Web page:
“I’m going to ask you this again. Will you please tell me what’s going on?”
I say the only thing that comes to mind. “I’m an irresponsible student who skips class.”
This time, though, the distraction is unsuccessful. She nods toward the student desk for me to sit down, and she draws up the big wooden teacher chair next to me.
“I asked you a question, Mira-ssi.”
“Yes, Sonsengnim.” The response is automatic, as is the shift in posture. Eyes cast down, back straight, and shoulders ever so slightly shifted forward.
“I, um, couldn’t answer Lee Sonsengnim’s question.”
“I haven’t been studying hard enough, and I didn’t understand the lesson. I was wrong. I’m sorry. I’ll work harder.”
It is the correct formula.
I was wrong. I’m sorry. I will work harder
It’s a way to address children, the “ya” after the name. Teachers don’t use it to address their students. Usually.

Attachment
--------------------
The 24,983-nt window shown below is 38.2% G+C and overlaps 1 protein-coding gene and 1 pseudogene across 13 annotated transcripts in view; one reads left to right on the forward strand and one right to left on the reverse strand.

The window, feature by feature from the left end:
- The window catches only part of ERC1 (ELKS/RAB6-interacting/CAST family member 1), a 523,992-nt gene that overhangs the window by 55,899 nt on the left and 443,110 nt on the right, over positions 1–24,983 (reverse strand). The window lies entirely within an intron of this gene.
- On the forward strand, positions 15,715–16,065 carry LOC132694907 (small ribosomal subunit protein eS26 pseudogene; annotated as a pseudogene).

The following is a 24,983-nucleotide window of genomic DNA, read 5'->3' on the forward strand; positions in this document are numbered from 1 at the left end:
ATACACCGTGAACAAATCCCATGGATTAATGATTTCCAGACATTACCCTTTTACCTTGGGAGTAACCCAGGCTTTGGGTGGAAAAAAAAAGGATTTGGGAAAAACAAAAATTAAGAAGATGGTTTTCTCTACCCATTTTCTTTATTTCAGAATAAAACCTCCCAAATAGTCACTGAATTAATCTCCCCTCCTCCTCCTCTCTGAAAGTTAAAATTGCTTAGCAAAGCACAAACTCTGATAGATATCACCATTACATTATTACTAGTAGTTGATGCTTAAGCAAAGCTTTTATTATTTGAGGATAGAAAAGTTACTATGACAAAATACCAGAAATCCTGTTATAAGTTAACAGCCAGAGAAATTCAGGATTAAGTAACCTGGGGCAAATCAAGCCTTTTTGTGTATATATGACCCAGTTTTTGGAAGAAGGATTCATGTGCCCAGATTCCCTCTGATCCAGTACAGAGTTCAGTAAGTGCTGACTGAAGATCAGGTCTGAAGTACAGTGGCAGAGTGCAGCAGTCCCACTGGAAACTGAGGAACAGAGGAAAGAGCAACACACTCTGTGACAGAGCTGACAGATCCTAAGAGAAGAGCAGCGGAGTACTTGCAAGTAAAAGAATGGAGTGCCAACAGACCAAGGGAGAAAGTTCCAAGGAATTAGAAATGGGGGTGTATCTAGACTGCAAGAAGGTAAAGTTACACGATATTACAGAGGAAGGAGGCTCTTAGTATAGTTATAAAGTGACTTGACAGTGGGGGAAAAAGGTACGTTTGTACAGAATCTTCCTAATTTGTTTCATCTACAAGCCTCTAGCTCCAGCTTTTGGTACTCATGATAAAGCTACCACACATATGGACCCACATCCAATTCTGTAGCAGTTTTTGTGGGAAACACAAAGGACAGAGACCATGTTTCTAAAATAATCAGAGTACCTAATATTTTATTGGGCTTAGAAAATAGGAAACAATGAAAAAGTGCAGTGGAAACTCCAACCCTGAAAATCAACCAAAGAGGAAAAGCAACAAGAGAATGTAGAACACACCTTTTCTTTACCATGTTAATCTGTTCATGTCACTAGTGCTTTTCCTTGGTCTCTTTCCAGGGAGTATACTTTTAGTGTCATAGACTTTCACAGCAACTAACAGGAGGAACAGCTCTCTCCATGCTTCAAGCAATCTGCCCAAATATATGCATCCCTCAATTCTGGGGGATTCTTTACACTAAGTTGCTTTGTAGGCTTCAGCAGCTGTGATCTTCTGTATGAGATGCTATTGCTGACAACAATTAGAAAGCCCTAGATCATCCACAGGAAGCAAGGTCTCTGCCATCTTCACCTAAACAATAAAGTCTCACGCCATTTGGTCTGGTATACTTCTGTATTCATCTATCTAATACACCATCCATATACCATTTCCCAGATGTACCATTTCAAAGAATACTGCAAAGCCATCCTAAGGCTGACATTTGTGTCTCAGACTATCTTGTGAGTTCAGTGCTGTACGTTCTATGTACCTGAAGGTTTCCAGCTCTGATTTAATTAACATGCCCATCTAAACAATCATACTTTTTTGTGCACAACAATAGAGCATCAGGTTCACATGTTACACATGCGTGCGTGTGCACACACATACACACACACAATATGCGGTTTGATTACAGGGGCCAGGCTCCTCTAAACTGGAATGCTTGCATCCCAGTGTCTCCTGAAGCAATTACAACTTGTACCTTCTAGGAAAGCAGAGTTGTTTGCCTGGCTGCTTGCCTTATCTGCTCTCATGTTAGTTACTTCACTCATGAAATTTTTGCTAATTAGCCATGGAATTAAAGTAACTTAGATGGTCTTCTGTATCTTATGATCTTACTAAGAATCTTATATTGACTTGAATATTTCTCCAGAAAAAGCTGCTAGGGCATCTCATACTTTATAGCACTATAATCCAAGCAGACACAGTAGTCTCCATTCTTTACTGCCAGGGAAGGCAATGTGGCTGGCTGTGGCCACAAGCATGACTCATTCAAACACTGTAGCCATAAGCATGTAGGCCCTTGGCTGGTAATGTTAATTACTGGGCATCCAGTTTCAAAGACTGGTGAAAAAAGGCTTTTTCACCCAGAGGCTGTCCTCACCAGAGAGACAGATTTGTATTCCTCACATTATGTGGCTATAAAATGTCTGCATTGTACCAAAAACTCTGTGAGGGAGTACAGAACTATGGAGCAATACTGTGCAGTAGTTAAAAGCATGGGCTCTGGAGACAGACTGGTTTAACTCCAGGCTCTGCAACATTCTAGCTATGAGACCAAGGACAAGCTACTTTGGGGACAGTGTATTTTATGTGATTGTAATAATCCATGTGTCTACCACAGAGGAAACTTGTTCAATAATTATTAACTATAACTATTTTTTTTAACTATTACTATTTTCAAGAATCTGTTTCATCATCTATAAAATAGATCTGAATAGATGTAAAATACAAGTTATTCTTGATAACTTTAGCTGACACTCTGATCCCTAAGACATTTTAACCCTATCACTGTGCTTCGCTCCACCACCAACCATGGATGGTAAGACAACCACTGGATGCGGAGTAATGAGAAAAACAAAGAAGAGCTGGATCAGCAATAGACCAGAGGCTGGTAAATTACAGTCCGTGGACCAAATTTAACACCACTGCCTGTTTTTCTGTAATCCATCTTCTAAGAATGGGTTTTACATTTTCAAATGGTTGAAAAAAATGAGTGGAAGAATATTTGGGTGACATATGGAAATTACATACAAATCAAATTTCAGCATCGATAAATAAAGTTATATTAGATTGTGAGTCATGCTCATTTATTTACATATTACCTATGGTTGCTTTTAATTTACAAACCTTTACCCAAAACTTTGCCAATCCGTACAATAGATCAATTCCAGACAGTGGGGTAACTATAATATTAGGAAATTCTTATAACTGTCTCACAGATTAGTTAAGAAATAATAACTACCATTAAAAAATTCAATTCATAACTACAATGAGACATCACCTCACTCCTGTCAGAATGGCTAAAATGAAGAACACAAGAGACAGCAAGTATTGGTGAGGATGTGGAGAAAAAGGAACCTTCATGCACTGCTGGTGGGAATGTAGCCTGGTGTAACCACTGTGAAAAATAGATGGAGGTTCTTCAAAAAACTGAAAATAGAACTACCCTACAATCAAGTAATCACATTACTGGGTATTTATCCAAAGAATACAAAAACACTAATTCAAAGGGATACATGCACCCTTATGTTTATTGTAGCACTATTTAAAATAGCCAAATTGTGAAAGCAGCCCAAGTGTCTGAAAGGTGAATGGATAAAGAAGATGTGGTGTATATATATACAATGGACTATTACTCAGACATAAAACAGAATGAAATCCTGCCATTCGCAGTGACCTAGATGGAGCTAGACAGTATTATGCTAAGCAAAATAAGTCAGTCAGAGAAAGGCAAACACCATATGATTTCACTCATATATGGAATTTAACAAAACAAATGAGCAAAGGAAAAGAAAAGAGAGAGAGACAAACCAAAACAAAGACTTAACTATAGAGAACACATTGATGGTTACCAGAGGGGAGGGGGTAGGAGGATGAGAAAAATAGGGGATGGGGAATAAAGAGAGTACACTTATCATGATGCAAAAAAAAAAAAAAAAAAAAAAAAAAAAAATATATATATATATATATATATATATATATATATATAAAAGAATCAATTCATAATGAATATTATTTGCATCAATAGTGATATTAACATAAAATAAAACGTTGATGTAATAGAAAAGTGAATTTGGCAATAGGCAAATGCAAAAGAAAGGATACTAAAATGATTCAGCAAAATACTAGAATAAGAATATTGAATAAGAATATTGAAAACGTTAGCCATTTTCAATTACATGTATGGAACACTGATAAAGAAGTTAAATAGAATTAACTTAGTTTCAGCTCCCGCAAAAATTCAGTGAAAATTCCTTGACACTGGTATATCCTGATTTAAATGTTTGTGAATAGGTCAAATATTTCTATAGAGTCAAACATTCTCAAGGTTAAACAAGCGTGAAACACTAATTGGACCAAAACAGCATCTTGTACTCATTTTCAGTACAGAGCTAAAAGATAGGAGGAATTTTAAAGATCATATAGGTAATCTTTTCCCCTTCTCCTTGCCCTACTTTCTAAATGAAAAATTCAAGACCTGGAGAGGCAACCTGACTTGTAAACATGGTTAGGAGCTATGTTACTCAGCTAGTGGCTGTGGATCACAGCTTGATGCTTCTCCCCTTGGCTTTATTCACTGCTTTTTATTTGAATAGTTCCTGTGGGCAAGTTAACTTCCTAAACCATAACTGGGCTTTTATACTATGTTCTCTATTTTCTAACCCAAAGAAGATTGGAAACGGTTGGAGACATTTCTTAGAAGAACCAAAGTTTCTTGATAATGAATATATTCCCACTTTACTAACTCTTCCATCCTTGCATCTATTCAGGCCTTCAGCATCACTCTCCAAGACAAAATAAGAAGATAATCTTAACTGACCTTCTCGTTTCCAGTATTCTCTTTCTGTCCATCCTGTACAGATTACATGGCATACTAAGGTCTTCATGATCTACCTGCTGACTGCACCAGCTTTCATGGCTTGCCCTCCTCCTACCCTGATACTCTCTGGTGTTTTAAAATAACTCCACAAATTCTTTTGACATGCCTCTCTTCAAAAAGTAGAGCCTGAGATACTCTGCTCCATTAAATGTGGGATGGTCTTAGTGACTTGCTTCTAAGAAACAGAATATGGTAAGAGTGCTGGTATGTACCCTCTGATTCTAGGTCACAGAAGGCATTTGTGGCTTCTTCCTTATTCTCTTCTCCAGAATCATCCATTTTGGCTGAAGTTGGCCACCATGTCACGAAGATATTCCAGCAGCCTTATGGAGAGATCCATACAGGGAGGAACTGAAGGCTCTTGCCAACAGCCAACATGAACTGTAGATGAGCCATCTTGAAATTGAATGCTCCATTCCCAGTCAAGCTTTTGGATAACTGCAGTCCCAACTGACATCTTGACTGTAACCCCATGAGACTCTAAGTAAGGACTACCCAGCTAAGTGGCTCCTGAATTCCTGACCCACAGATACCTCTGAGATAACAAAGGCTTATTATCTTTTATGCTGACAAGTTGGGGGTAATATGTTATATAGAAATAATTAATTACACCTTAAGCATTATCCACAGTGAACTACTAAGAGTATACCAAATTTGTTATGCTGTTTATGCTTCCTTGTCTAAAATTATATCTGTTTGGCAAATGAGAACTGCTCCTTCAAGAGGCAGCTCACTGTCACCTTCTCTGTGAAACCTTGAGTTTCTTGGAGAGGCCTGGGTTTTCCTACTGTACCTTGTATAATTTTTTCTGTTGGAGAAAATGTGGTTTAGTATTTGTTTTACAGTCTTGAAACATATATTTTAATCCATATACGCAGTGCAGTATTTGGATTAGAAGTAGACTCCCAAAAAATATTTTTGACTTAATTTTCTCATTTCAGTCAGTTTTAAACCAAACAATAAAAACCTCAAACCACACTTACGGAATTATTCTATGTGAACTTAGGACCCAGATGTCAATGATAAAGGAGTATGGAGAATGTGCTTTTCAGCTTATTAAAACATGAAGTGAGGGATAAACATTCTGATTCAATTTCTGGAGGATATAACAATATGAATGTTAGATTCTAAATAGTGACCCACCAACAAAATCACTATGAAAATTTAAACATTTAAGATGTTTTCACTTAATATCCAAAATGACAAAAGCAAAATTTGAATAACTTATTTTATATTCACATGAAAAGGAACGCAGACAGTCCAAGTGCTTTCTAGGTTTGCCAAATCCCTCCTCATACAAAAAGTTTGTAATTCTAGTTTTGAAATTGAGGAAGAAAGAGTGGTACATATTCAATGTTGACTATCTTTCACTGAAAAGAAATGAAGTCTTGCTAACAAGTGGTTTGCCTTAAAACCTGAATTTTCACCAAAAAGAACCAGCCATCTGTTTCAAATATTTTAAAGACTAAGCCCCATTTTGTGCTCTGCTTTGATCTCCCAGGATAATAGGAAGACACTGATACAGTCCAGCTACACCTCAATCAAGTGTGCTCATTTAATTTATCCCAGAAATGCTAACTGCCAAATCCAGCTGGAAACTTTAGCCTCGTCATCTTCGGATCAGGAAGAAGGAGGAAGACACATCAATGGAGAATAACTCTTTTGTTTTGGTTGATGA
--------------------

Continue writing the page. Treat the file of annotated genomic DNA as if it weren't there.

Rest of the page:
“Mira-ya, Lee Sonsengnim says that you were crying.”
I don’t answer.
“He thought you didn’t understand the question because the level three class is hard for you. He didn’t realize it was an awkward question.”
I throw my head back. “I didn’t understand. I told you already, I was a bad student.”
She adjusts her glint-gold glasses. “I won’t tell anyone about your family situation. But please don’t leave class because you’re upset. You’ve already lost your chance for this month’s scholarship.”